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Supporting a Grieving Child

When a death occurs, it’s important to acknowledge that children grieve as well. Here are some ideas to help you support a child dealing with grief.

Offering support to a child can be as simple as opening up a conversation, or making a simple statement. Here are a few suggestions of things to say: “I’m sorry your ________ died.”; “Would you like to talk about it?”; “I care about how you are feeling”. Try to avoid comments that could be harmful, such as “I know just how you feel”, “Get over it”, “Be strong” or “Don’t cry”. These types of statements may be more harmful than good, even with the best of intentions.

Giving the child a memory bag can also be a nice way to support the child through this difficult time. Get a sturdy tote and fill it with a variety of items, such as seeds (to plant in honor of the loved one), a journal for the child to write their thoughts/feelings in, a book, some paper and markers/crayons for the child to create a picture, and any other items that the child would like to keep as memories of the loved one who has passed.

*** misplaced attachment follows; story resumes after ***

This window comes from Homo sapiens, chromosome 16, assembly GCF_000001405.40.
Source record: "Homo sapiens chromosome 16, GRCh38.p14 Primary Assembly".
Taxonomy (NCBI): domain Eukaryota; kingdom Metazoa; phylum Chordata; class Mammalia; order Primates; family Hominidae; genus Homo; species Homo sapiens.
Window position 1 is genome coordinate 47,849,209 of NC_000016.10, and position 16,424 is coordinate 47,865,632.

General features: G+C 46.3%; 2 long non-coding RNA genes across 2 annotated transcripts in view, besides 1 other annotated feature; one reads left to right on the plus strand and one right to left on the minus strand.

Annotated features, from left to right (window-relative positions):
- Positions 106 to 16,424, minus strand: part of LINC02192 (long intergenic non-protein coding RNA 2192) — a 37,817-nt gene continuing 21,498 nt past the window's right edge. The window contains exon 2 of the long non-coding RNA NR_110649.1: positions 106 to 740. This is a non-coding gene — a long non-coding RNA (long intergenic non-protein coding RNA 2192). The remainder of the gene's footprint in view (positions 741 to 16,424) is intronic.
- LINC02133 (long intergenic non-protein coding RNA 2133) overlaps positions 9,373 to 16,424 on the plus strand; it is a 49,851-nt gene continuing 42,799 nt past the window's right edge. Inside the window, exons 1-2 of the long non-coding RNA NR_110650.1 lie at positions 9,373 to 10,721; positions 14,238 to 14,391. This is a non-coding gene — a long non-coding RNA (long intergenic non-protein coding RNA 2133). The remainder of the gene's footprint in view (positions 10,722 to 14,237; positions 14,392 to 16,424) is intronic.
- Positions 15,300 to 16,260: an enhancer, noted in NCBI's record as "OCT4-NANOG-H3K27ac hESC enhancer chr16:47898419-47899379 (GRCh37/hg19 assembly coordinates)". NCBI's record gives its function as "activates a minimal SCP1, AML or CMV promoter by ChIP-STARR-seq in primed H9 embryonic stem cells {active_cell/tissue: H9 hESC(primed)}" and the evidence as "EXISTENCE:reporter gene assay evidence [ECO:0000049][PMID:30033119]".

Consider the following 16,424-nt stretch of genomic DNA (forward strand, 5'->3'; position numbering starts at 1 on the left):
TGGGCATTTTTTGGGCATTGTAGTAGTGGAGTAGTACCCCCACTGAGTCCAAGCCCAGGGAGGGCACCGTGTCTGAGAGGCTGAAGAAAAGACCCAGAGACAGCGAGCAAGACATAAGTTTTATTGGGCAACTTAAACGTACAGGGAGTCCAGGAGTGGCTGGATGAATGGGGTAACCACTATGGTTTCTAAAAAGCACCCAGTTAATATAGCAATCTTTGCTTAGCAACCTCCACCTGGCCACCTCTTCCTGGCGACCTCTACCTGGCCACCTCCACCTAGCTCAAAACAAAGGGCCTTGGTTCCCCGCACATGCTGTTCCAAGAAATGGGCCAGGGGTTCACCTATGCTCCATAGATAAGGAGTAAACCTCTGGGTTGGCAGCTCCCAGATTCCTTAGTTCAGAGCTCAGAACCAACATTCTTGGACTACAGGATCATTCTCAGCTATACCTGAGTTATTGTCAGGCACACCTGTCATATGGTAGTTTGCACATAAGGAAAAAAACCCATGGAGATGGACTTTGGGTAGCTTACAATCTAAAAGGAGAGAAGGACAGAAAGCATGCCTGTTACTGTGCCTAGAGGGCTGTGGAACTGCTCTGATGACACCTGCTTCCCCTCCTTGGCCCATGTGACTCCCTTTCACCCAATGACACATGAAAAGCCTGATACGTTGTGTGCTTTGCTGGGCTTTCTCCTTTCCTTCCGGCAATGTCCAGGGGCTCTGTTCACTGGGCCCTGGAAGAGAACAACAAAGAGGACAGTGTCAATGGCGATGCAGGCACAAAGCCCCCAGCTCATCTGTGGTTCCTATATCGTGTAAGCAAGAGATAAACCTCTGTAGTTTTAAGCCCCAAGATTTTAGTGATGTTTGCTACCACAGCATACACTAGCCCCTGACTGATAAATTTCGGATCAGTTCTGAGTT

The power of touch is a very powerful thing. Give the child physical contact.

It’s important that no matter how you choose to support the child, that you allow them as much time as they need to grieve. Some children may regress, which you should allow them to do.

If you’d like more information on helping a child who is grieving, please visit these websites:

http://childgrief.org/childgrief.htm
http://www.centering.org/index.php?page=book&id=50
http://www.nasponline.org/resources/crisis_safety/griefwar.pdf

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